One of the best parts of the study abroad was the traveling we did through France at the end of the trip. We started out in Normandy and saw the D-day beaches and Mont Saint Michel (an amazing abbey). Then we drove through the Loire Valley and spent 4 days visiting several different fairy tale castles a day. After that, we spent one last night in Paris (which we spent filming a baguette fighting video in front of the Eiffel Tower, obviously) and from there flew to Nice. The last week and a half of the study abroad was spent being lazy on the beach, eating gelato, and stopping by Monaco. It was perfect!

You know, I almost forgot that I also went to Spain in the midst of all of this. Yes, we were allowed to leave the country without chaperones (again, unlike during a certain other study abroad I participated in). I went to Barcelona for the weekend with 4 other people. Barcelona was a really cool, interesting, and modern city. It was a fun but short trip. 

Basically, these were some of the best months of my life! I love looking back on it. There were some great people on the study abroad that I had a lot of fun with. No one ever sang hymns on the bus for fun (ahem, Jerusalem haha). BYU Jerusalem was an AMAZING experience as well, but this one was just much more suited to my personality :)  

In Paris we were treated like adults and given freedom. You may think it's only because of security concerns, but I think it's mostly the fact that stuffy religion professors are in charge- there's more crime in Paris than Jerusalem. You just need to be smart. Plus, the focus was on enjoying the city instead of on classes and homework. It was great!

I missed Paris so much during the 3 years before I was able to go back in 2013. I feel very lucky that I've been able go back several times, because Paris won my heart during this study abroad <3

I've grown up a lot and become a much more experienced traveler since this first long solo trip. One of the things that made me laugh when looking back at pictures was how much I've improved at photography. The evidence: pictures of the same rooms at Versailles:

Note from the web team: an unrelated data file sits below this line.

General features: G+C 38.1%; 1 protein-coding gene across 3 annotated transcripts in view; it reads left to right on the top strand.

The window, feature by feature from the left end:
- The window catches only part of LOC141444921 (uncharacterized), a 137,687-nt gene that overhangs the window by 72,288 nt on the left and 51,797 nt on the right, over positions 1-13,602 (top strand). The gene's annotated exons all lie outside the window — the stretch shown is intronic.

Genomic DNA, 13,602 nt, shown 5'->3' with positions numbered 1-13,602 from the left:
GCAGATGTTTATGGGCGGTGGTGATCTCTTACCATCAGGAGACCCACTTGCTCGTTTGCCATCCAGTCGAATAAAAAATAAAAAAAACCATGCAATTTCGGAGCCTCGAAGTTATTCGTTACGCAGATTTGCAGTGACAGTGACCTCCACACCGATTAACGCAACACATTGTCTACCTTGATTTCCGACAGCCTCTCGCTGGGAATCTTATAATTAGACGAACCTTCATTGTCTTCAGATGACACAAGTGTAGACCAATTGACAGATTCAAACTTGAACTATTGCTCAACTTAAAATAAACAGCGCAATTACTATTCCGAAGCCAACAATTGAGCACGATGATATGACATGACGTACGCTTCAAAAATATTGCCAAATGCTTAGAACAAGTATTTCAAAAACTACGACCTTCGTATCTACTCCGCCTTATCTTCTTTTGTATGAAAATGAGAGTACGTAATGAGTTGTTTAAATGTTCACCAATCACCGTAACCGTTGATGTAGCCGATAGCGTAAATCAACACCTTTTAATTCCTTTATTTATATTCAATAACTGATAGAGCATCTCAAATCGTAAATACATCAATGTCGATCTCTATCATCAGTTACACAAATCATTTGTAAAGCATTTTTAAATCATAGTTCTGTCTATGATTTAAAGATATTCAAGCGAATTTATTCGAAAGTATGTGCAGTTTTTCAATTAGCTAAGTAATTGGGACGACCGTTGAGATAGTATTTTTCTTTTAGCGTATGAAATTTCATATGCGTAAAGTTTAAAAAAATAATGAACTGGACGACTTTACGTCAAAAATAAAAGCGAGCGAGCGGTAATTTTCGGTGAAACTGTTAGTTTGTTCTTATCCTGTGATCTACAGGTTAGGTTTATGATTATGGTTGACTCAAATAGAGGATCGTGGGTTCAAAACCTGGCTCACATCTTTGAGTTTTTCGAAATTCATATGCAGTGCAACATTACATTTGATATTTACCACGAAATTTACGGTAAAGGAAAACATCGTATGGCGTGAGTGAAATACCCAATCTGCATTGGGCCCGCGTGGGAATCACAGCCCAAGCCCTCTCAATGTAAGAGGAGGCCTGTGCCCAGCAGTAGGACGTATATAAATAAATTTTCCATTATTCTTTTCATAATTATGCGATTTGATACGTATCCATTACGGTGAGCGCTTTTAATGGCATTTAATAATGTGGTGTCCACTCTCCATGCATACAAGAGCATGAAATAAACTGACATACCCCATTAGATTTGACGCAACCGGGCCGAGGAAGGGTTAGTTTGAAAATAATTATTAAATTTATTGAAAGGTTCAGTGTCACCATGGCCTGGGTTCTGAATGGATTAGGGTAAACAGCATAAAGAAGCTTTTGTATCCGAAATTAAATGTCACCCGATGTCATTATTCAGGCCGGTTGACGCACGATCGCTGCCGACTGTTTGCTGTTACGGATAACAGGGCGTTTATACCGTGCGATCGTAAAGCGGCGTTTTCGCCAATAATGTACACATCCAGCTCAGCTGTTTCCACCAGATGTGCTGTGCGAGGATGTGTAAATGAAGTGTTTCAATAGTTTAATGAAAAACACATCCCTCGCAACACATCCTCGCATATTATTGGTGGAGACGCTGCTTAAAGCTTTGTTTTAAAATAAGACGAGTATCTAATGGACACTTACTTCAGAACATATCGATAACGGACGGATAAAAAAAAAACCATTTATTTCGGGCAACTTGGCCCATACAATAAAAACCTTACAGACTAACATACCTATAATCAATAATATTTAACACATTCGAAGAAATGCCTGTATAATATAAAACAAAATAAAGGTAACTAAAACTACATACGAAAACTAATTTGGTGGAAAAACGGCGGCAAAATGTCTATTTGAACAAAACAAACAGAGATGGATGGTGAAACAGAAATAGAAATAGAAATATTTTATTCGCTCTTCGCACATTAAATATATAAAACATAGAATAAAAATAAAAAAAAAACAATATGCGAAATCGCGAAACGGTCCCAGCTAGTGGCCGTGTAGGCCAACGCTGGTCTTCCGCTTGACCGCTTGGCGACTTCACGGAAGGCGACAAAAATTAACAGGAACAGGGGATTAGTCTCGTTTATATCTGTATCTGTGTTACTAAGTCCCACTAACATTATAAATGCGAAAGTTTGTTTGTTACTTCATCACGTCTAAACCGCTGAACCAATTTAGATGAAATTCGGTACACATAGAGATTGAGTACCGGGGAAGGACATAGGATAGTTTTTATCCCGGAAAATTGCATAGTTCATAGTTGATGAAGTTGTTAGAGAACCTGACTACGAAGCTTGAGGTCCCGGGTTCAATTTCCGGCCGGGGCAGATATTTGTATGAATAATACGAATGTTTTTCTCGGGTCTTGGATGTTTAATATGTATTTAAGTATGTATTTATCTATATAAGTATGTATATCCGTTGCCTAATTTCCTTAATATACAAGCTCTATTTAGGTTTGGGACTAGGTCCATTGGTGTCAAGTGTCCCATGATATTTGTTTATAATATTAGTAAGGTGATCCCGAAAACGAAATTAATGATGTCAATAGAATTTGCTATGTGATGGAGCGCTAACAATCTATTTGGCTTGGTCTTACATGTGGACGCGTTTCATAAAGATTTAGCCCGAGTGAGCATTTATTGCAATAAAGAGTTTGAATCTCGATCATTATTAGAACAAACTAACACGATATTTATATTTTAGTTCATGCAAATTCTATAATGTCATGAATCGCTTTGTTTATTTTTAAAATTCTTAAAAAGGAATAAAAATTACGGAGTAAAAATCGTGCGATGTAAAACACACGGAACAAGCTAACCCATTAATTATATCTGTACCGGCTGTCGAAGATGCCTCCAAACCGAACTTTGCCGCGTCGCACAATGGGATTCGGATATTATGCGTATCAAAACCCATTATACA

I swear I don't have a better camera now or anything... I guess I've just improved with practice!

A few months ago I posted this flashback entry with my long-lost (literally- I didn't know I still had it until I found it recently) journal entry of my first impressions of France in 2010. I never posted it publicly, until now... so if you want to see more retro young innocent Marissa with bangs, click here.

Wow, I'm in a good mood now after thinking so much about Paris. Best. city. ever. Hope you enjoyed!

Wednesday, April 1, 2015

Life on Pause

As much as I like to have everything planned out, unfortunately you can't plan for everything. I definitely didn't think that my annoying knee would ever affect my plans this drastically!

I tore my ACL in October in a ballet class, 2 days before I was supposed to move to Israel. Thankfully I was still able to start my studies as scheduled, even though I had to delay my flight for a few days until I could walk a little better. The doctor told me that I would have to have ACL replacement surgery at some point in the future but that it would be fine to wait until I was done living in Israel.

Until February, my knee was doing great and was almost perfectly healed, besides a little stiffness. We had a 6 week long break between semesters. My parents suggested that I come home to get the surgery taken care of, but I decided that it would be much more fun to make use of my time living abroad by taking a Hebrew class, planning an amazing trip to France, and having them come visit me.

Well, I hate being wrong, and especially in this case... a few weeks into the semester break I hurt my knee again. It was actually a lot more traumatic than the first time because a lot more people witnessed me falling flat on my face, and it hurt way more. I won't go into the details because I don't want to relive that experience, but it involved stepping down off a bus. Yep, that's it. I much prefer the getting injured during a tour jeté story.

I couldn't walk at all for a few days, and it was all very stressful figuring out what to do... all while I was supposed to be studying Hebrew for 5 hours a day. I managed to make it to a few doctors there but they weren't helpful at all and it was too complicated to try to see a specialist (socialism...). 

After the second injury, my knee never healed very well and I was worried that I would keep hurting it again and again. It's just not very fun not being able to depend on your leg to work while you walk, trust me.